Dedicated to Echoing out Happiness

Fundamental Five: Stop Worrying

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Created By: MICHAEL W. FORDYCE, Ph.D
Answers the question – What are the top 14 traits of happy people?

Highlights
If one dwells on negative thoughts or images, the negative emotions associated with them will dampen one’s mood. If one ponders more pleasant ideas, one’s mood can be elevated

Maxwell Maltz defines happiness “as a state of mind where one’s thinking is pleasant most of the time”

Planning is a positive attempt to gain control over life’s circumstances; worry is a futile tendency to fret over life’s circumstances.

Happy people tend to:

  • Worry a lot Less!!!
  • Spend more time in a happy mood.
  • Be able to accomplish more with their time since they are not waisting it worrying.
  • Advice:

Keep a “worry journal” – Ideally, it’s best to write down each worry as it occurs.  Once you’ve completely cataloged your worries for two weeks, put them aside for awhile — say for a few weeks to a month.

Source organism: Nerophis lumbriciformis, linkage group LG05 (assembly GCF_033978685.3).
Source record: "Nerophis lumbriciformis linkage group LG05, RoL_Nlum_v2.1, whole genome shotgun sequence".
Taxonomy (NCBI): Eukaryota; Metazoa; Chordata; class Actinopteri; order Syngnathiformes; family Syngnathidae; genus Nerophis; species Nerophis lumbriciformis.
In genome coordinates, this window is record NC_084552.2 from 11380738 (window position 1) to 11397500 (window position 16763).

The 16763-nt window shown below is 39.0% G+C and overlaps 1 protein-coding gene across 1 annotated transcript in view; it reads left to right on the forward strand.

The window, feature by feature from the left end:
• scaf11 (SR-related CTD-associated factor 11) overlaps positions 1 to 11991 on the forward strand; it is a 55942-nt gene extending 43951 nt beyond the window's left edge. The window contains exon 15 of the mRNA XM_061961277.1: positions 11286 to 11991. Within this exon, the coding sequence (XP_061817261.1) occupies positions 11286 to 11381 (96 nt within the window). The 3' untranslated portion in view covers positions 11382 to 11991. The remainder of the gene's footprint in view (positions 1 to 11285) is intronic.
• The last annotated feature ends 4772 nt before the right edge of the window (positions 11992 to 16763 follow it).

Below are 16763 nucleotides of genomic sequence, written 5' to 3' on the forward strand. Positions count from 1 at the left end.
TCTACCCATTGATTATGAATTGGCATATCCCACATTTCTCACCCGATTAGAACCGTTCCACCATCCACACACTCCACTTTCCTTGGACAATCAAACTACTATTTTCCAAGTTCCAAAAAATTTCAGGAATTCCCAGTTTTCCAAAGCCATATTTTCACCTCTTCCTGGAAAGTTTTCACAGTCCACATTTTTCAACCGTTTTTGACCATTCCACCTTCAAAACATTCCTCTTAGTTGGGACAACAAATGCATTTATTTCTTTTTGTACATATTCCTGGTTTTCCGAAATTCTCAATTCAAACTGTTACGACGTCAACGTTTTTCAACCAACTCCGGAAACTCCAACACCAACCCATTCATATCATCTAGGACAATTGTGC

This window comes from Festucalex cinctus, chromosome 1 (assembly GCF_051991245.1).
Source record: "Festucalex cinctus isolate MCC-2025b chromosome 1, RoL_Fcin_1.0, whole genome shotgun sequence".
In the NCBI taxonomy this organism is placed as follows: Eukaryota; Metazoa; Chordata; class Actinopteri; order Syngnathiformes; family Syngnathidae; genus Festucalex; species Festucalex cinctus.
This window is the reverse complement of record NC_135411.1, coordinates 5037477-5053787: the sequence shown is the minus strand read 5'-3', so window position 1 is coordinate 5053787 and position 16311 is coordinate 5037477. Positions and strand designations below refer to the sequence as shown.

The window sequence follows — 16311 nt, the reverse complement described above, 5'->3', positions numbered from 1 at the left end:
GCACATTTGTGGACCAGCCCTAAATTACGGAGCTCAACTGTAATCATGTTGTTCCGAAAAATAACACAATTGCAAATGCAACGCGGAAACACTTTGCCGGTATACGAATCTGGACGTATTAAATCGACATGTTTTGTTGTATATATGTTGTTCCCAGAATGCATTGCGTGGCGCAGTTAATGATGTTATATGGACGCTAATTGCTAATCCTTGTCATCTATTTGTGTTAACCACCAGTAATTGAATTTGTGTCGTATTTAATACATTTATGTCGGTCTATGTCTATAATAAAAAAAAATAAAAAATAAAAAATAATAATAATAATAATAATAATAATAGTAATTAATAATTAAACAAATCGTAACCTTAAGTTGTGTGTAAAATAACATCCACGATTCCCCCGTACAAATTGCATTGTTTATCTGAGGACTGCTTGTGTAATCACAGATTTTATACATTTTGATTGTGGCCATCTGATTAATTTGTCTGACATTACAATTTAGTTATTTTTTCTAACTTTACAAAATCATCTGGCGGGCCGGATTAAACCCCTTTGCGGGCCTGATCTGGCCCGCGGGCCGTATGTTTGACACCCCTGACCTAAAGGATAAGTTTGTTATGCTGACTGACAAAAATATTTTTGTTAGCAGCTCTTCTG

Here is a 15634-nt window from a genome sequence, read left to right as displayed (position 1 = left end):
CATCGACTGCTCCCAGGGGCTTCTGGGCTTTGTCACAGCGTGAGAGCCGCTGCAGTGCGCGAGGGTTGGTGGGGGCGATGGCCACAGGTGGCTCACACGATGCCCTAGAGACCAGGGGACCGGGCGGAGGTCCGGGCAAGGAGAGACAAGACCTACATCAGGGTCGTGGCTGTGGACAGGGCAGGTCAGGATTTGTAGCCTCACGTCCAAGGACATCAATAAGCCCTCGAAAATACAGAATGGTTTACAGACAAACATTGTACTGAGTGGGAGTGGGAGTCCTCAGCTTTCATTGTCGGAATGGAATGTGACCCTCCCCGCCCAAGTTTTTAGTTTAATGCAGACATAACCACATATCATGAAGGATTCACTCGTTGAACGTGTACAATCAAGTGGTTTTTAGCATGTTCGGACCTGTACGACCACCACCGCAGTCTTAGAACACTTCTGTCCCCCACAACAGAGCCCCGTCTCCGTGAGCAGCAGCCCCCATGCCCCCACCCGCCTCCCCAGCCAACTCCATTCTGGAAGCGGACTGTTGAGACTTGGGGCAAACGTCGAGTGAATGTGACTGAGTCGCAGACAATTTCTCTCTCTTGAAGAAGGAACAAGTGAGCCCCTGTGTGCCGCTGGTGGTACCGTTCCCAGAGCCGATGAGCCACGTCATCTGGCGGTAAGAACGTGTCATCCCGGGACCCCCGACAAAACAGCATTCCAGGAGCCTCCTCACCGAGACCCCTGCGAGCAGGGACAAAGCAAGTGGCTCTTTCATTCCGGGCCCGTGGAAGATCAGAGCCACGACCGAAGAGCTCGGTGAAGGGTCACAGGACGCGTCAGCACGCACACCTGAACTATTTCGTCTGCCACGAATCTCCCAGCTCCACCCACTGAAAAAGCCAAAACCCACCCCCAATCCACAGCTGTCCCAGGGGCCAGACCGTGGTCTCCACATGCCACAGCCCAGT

Now that they’ve had time to stew, it’s time to dig them out and analyze them. Ask yourself: “how many of the things you worried about actually came true?”

Realize – WORRY DOES NO GOOD.
Apparently, worry is worthless. We spend countless hours of our precious time worrying about things that never come true.

Try “Though switching” – it is one of the most widely used techniques of behavioral and cognitive therapies. Simply stopping a worried thought is not good enough. To keep it away, it needs to be replaced with something more positive

Worry, worry, worry! It’s a way of life for most of us these days…

Everybody worries to some extent, yet very few of us are aware of how much we worry, or, even worse, how much our worry effects our happiness. Yet the effect can be devastating. Worry can sap personal happiness greatly, indeed, it may be the single, most common happiness-robber there is. That is why I have always referred to worry as “the Arch-Enemy of Happiness” (228, 229, 289).

Worry is probably the single most dysfunctional thing that average person does to ruin their potential happiness. Its effect is insidious, pervasive, and, sadly, generally goes unnoticed by the worrier as it does its dirty work — to erode their daily mood…

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